Kluwe letter strikes at the heart of a huge culture issue for NFL
Update (11 p.m. ET): Minnesota Vikings special teams coach Mike Priefer responded to Chris Kluwe’s allegations on Thursday night, denying the former Viking’s claim. Several Vikings players also defended the coach.
Before we go any further, read this. "This" is a piece by Chris Kluwe, former punter for the Minnesota Vikings, published by Deadspin, called "I Was An NFL Player Until I Was Fired By Two Cowards And A Bigot."
Those "cowards" are Leslie Frazier, until this week the head coach of the Vikings, and Rick Spielman, who survived the Vikings’ debacle of a season and remains the team’s general manager.
The "bigot" is special teams coach Mike Priefer, and the allegations against him are severe: Kluwe alleges that Priefer used what amounts to hate speech and that he more or less forced the Vikings to move in a different direction at punter because of Kluwe’s outspoken support of gay rights.
I believe Kluwe. I believe what he recounts about Priefer and I think he was likely cut from the team, and can no longer find a job, because of his activism. But this situation requires a little more nuance than that.
Here’s why I believe Kluwe: At the core of what he’s been doing has been an important, unimpeachable motive, which is the issue of civil rights for gay people in America. And even if his celebrity, brought about by his activism, has caused him to subsequently seek out more attention — I don’t necessarily think this is the case, but it’s a charge that’s been levied against him — then that’s not the worst thing in the world. Kluwe’s human.
And nothing about this letter is implausible, or out of character, for the Kluwe that has put himself into the public eye. The NFL loathes outspoken behavior. It hates aberration from the weird, gladiatorial norm that has become the league’s standard.
The NFL does not enjoy individuality. Just ask Jonathan Martin.
These players are wearing helmets, shielded from the public when they perform; the ones that become stars apart from this do so under the protective sheen of advertising and media appearances and similarly controlled scenarios.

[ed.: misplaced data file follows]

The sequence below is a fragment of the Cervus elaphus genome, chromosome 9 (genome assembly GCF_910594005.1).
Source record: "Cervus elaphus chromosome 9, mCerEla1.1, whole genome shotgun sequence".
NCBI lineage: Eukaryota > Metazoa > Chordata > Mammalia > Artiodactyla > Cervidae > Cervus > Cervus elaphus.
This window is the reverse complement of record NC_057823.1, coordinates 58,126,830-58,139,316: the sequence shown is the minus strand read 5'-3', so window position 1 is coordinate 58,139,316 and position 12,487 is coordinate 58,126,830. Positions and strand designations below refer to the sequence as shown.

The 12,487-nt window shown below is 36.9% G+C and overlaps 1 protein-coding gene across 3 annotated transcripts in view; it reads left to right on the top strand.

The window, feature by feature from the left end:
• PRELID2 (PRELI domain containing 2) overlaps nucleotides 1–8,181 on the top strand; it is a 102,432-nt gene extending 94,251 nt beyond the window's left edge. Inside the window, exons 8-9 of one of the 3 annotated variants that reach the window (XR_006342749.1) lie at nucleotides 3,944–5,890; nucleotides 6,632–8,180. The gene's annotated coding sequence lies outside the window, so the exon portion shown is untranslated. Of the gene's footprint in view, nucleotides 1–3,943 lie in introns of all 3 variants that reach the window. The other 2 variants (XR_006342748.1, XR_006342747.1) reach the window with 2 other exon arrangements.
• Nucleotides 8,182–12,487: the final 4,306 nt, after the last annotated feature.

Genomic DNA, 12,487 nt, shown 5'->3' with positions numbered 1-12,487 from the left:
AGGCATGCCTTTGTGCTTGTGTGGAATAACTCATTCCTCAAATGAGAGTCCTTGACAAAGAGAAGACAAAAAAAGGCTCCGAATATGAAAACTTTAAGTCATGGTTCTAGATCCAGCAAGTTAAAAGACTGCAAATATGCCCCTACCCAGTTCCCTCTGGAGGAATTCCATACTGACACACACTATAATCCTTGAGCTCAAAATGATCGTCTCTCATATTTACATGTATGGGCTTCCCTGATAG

Access is guarded like it’s gold. Taking advantage of the regular anonymity of its players, the NFL has, more than the NBA or MLB, managed to almost entirely mitigate the public presence of its athletes. And it has far more of these athletes to manage, too, which makes this all the more impressive.
These players don’t have guaranteed contracts. They have no leverage; most of them can’t even fall back on a public identity. Kluwe can, which allows him to be more outspoken. And so the letter.
I believe Mike Freeman when he says that NFL players have been blacklisted because they are gay. I agree with Will Leitch when he says that Aaron Rodgers’ need to deny rumors about being gay are indicative of a league that, if anything, is becoming even less receptive to an out player. And I agree with Chris Kluwe when he says that his individual stance on this subject, taken apart from other players and the league — even if he has the tacit support of many within the NFL — has kept him from having a career. He’s just so easy to replace.
Because that’s the thing about the NFL. These guys are replaceable. They’re faceless.
To the fans, the offensive linemen and special teams and defensive players are essentially pawns in a chess game, their stats irrelevant to fantasy and their efforts part of a far more collective unit than the offense, with the auteur-like quarterback and the flamboyant receivers and the running backs who touch the ball 30 times a game.
When these anonymous players tilt the calculus even slightly — when they fly in the face of the collectivism that seems to define so many NFL coaches and locker rooms, a collectivism that’s hilarious in a league so capitalist, the most popular sports league in the most capitalist country on Earth — they outweigh their usefulness. Unless they are very good; Kluwe isn’t very good. He was good enough; he isn’t anymore.
There’s a simple reason why the NFL should be the first professional sports league to have an active gay player: it is, by far, the largest. There are 53 active players on 32 teams, plus far more hanging around the margins, on the practice teams and injured reserve; you’re looking at, at minimum, something like 2,000 men at any given time with reasonable claim to being active NFL players.
The percentage of Americans who are gay is an astonishingly undefined number, but estimates range from 2 percent to 20 percent. Even at the lowest end, that would mean there are 40 or so active NFL players who are gay. And even a fairly common estimate, between five and 10 percent, would mean 80 to 200 players in the closet, numbers reflected by anonymous sources in Freeman’s story.
And yet, here we are: zero out players, and a star quarterback who felt necessary to make an obscure Internet post into a national story by going on the radio and, unprovoked, emphatically affirming his heterosexuality.
This isn’t about Kluwe. It’s about a league that is so successful that it would rather not face any problems with its culture. Regardless of the rationale behind Kluwe’s firing, there needs to be an investigation of Mike Priefer and he needs to be fired if he said the things that Kluwe claims he did.
As the Jonathan Martin and Richie Incognito saga reminded us, the NFL is a work place that polices itself like a college frat. But homophobia goes beyond schoolboy indiscretions. It’s hate, and the NFL needs to start caring.